This book opens up a range of important perspectives on law and violence by considering the ways in which their relationship is formulated in literature, television and film. Employing critical legal theory to address the relationship between crime fiction, law and justice, it considers a range of topics, including: the relationship between crime fiction, legal reasoning and critique; questions surrounding the relationship between law and justice; gender issues; the legal, political and social impacts of fictional representations of crime and justice; post-colonial perspectives on crime fiction; as well as the impact of law itself on the crime fiction’s development. Introducing a new sub-field of legal and literary research, this book will be of enormous interest to scholars in critical, cultural and socio-legal studies, as well as to others in criminology, as well as in literature.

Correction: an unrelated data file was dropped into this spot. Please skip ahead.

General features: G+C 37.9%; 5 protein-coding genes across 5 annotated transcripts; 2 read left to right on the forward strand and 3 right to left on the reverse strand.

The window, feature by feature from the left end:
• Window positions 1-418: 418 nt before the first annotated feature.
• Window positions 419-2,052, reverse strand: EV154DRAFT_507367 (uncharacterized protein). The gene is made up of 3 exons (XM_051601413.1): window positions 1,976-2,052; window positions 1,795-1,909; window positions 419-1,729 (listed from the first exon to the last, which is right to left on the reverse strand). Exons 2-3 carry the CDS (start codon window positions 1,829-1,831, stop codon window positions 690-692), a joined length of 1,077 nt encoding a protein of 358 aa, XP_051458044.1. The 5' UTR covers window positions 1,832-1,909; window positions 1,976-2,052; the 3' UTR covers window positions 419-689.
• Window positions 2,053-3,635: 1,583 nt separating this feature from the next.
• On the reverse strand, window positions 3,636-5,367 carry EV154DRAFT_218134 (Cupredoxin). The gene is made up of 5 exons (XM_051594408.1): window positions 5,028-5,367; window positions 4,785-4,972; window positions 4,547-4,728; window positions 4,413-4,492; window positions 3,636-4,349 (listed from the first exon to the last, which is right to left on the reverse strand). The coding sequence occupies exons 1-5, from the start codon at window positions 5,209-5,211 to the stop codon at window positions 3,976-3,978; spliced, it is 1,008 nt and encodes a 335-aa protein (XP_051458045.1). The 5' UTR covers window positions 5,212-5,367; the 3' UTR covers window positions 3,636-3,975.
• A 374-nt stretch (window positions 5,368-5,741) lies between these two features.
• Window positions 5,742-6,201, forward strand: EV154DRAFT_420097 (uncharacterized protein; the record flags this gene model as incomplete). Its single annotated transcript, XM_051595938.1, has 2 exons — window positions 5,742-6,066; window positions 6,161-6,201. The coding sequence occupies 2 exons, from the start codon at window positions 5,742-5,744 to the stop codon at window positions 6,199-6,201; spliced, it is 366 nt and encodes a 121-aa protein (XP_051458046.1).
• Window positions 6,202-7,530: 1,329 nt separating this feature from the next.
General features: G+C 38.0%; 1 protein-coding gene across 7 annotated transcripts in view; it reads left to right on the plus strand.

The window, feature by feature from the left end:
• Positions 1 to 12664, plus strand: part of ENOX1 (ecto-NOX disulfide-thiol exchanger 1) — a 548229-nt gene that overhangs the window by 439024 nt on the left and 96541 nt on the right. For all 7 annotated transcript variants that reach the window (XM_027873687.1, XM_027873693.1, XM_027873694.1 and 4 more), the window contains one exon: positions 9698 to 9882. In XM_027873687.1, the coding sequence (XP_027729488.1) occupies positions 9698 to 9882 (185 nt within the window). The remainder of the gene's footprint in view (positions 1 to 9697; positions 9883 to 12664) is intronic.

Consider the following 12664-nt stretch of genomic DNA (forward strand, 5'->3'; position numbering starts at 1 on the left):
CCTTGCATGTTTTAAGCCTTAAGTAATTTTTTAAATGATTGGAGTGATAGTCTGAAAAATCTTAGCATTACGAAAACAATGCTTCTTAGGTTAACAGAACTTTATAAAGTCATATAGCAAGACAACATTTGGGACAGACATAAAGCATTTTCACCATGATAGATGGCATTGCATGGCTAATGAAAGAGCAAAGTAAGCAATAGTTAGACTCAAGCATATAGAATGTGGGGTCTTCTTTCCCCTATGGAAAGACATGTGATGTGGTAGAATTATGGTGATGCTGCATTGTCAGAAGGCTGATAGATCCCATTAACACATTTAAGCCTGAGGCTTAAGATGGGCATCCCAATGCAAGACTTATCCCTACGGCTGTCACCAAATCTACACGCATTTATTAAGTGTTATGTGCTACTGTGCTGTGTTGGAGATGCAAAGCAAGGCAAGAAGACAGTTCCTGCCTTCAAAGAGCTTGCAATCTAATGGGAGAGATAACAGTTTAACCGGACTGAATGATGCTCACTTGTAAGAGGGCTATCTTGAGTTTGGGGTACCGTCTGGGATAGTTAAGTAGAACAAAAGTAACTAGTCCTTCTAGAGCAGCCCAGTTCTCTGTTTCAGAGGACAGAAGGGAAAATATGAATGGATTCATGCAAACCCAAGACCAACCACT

1. Introduction: Investigating Crime Fiction, Maria Aristodemou, Fiona Macmillan and Patricia Tuitt 2. Mysterium non tremendum: detective fiction as a paradigm of ‘modern’ law, Peter Fitzpatrick 3. Age of Crime Fiction, Anton Schutz 4. Crime Fiction and Legal Critique: Lessons from Agatha Christie, Patricia Tuitt 5. Cortazar’s Fantomas and the Second Russell Tribunal, Oscar Guardiola-Rivera 6. Suspending Democracy: Vigilante Justice and the Rule of Law in Christopher Nolan’s Dark Knight Trilogy, Chris Boge 7. Perceptions of Law and Legal Systems in African Crime Fiction, Patrick McAuslan 8. French Television Crime Fictions: the case of Spiral (Engrenages): Coming Out of the Confusion, Barbara Villez 9. Disconnected Heroines, Icy Intelligence: The Psychopathology of the Isolated Female Detective in Contemporary Scandi-Noir TV Crime Fiction, Janet McCabe 10. Is Bondurant’s The Wettest County in the World really Lawless?, Chris Boge